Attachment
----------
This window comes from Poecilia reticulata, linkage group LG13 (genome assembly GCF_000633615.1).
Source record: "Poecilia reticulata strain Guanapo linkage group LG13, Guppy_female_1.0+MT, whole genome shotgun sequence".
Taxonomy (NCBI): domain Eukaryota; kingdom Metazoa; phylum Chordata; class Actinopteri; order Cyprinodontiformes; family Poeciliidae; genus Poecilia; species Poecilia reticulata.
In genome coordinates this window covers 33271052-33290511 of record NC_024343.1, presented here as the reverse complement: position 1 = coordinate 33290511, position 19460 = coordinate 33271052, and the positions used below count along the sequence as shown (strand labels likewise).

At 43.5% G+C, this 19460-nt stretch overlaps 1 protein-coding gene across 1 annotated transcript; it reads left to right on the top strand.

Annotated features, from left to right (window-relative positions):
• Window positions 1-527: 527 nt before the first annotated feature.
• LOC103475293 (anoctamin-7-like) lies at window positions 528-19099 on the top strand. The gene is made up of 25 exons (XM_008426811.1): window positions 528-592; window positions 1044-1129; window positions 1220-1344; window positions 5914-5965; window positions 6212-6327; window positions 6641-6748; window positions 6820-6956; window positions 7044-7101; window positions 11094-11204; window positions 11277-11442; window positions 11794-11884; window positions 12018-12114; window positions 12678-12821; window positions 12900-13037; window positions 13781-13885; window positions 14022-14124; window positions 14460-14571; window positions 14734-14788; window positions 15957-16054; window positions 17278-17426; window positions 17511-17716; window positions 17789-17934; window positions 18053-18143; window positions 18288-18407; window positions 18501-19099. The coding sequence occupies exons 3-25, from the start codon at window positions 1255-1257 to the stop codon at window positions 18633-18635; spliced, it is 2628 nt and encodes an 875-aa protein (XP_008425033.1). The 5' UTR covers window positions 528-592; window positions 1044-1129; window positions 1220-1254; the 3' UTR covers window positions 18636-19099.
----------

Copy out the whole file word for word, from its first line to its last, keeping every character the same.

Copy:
This window comes from Poecilia reticulata, linkage group LG13 (genome assembly GCF_000633615.1).
Source record: "Poecilia reticulata strain Guanapo linkage group LG13, Guppy_female_1.0+MT, whole genome shotgun sequence".
Taxonomy (NCBI): domain Eukaryota; kingdom Metazoa; phylum Chordata; class Actinopteri; order Cyprinodontiformes; family Poeciliidae; genus Poecilia; species Poecilia reticulata.
In genome coordinates this window covers 33271052-33290511 of record NC_024343.1, presented here as the reverse complement: position 1 = coordinate 33290511, position 19460 = coordinate 33271052, and the positions used below count along the sequence as shown (strand labels likewise).

At 43.5% G+C, this 19460-nt stretch overlaps 1 protein-coding gene across 1 annotated transcript; it reads left to right on the top strand.

Annotated features, from left to right (window-relative positions):
• Window positions 1-527: 527 nt before the first annotated feature.
• LOC103475293 (anoctamin-7-like) lies at window positions 528-19099 on the top strand. The gene is made up of 25 exons (XM_008426811.1): window positions 528-592; window positions 1044-1129; window positions 1220-1344; window positions 5914-5965; window positions 6212-6327; window positions 6641-6748; window positions 6820-6956; window positions 7044-7101; window positions 11094-11204; window positions 11277-11442; window positions 11794-11884; window positions 12018-12114; window positions 12678-12821; window positions 12900-13037; window positions 13781-13885; window positions 14022-14124; window positions 14460-14571; window positions 14734-14788; window positions 15957-16054; window positions 17278-17426; window positions 17511-17716; window positions 17789-17934; window positions 18053-18143; window positions 18288-18407; window positions 18501-19099. The coding sequence occupies exons 3-25, from the start codon at window positions 1255-1257 to the stop codon at window positions 18633-18635; spliced, it is 2628 nt and encodes an 875-aa protein (XP_008425033.1). The 5' UTR covers window positions 528-592; window positions 1044-1129; window positions 1220-1254; the 3' UTR covers window positions 18636-19099.